Finances Come First, Following Alzheimer's Diagnosis
More than 120 people who care for Alzheimer’s patients held a conference in Wilsonville Wednesday. They learned the first thing families should do when a loved one gets dementia.
Lawyers and caregivers alike said putting someone’s financial details in order is paramount — even before finding a care facility or deciding which family member will look after someone.
Susie Sample said her mother moved in with a stranger before the family fully understood how vulnerable she was to financial exploitation.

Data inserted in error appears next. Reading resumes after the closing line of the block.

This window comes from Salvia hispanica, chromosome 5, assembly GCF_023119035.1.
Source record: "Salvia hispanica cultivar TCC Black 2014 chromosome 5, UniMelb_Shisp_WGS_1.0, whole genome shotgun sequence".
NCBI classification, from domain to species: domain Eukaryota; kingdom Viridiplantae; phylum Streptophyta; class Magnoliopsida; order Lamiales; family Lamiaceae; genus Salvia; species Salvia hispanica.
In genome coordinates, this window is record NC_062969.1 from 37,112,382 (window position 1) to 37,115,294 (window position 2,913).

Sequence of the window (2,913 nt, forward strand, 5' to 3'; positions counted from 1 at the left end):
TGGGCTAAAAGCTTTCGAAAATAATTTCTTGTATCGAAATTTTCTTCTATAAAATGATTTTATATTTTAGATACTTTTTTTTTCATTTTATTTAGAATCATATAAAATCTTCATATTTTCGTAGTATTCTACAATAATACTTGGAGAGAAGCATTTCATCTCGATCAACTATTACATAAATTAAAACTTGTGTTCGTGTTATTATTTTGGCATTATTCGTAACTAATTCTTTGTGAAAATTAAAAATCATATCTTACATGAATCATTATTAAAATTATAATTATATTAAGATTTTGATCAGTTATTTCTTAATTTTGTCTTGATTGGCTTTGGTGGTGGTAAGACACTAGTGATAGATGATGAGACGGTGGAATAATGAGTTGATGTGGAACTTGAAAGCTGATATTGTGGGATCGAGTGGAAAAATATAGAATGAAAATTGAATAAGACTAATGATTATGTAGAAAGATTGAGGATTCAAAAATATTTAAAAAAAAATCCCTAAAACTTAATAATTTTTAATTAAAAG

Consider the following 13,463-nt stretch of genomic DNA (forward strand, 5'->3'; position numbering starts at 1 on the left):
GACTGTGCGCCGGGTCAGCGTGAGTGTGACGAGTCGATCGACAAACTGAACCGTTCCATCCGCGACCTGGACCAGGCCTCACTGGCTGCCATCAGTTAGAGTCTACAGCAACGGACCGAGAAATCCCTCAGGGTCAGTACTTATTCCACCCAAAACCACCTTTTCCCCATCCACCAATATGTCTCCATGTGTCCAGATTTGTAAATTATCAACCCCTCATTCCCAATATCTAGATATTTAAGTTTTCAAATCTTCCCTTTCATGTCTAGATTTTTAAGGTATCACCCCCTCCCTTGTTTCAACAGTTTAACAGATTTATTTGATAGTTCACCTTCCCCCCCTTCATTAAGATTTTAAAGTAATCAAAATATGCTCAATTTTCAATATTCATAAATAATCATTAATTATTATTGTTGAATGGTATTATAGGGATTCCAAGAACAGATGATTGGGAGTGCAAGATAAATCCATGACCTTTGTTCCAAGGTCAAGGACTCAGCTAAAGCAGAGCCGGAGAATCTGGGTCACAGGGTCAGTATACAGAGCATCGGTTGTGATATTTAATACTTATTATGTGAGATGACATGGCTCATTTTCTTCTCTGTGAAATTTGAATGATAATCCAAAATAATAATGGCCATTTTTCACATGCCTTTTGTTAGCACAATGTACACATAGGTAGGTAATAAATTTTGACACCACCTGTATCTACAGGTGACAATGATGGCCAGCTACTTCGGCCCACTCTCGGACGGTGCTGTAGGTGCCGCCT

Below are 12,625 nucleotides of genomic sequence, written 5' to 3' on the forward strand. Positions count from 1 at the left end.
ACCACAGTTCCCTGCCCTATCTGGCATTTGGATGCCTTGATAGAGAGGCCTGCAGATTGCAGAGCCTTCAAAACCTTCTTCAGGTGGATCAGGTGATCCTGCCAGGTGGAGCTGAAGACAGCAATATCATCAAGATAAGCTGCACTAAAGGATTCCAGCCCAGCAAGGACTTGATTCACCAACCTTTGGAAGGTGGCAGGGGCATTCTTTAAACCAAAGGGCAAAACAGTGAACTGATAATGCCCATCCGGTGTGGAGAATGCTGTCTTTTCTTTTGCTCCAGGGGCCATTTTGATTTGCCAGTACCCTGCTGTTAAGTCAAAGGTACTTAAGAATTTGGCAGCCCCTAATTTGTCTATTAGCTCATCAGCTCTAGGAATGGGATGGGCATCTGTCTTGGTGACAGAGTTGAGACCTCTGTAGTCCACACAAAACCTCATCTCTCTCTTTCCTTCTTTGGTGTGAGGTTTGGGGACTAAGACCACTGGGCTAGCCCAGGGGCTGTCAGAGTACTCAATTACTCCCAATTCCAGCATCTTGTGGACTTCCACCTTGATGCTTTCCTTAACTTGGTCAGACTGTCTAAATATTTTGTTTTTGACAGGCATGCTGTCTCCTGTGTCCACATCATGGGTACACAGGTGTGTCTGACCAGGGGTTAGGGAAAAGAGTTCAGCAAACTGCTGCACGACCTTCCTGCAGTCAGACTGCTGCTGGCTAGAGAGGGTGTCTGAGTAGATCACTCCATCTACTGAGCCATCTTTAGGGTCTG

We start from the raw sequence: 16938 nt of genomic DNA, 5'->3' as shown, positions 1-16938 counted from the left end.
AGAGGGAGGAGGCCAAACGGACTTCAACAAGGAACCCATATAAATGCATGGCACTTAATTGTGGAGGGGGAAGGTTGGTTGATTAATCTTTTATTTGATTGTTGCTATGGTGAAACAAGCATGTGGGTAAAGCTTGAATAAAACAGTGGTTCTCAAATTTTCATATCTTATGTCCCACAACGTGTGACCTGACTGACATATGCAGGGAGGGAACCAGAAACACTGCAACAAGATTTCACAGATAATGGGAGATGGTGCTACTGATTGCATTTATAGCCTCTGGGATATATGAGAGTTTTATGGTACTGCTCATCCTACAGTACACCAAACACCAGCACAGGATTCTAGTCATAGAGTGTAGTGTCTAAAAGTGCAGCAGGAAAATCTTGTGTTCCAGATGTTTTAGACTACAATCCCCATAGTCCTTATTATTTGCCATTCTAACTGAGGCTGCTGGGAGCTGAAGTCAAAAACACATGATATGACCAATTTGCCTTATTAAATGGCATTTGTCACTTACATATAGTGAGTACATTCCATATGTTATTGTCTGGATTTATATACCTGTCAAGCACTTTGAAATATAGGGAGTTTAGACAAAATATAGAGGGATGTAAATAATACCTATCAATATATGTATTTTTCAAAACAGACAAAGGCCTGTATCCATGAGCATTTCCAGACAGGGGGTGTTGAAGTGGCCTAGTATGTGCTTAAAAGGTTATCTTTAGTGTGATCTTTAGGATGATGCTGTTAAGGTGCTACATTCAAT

“It totally took away a huge part of her planning," Sample said.
"She had a home that went into foreclosure. She lost that. Other IRAs. She lost a huge chunk of money," Sample added. "We would have had her in a much better care situation had we had those assets.”
State-funded ‘Oregon Care Partners’ organized the Wednesday's conference.
Sixty-two thousand Oregonians currently live with Alzheimer’s — a number that’s expected to increase 35 percent over the next decade as Baby Boomers age.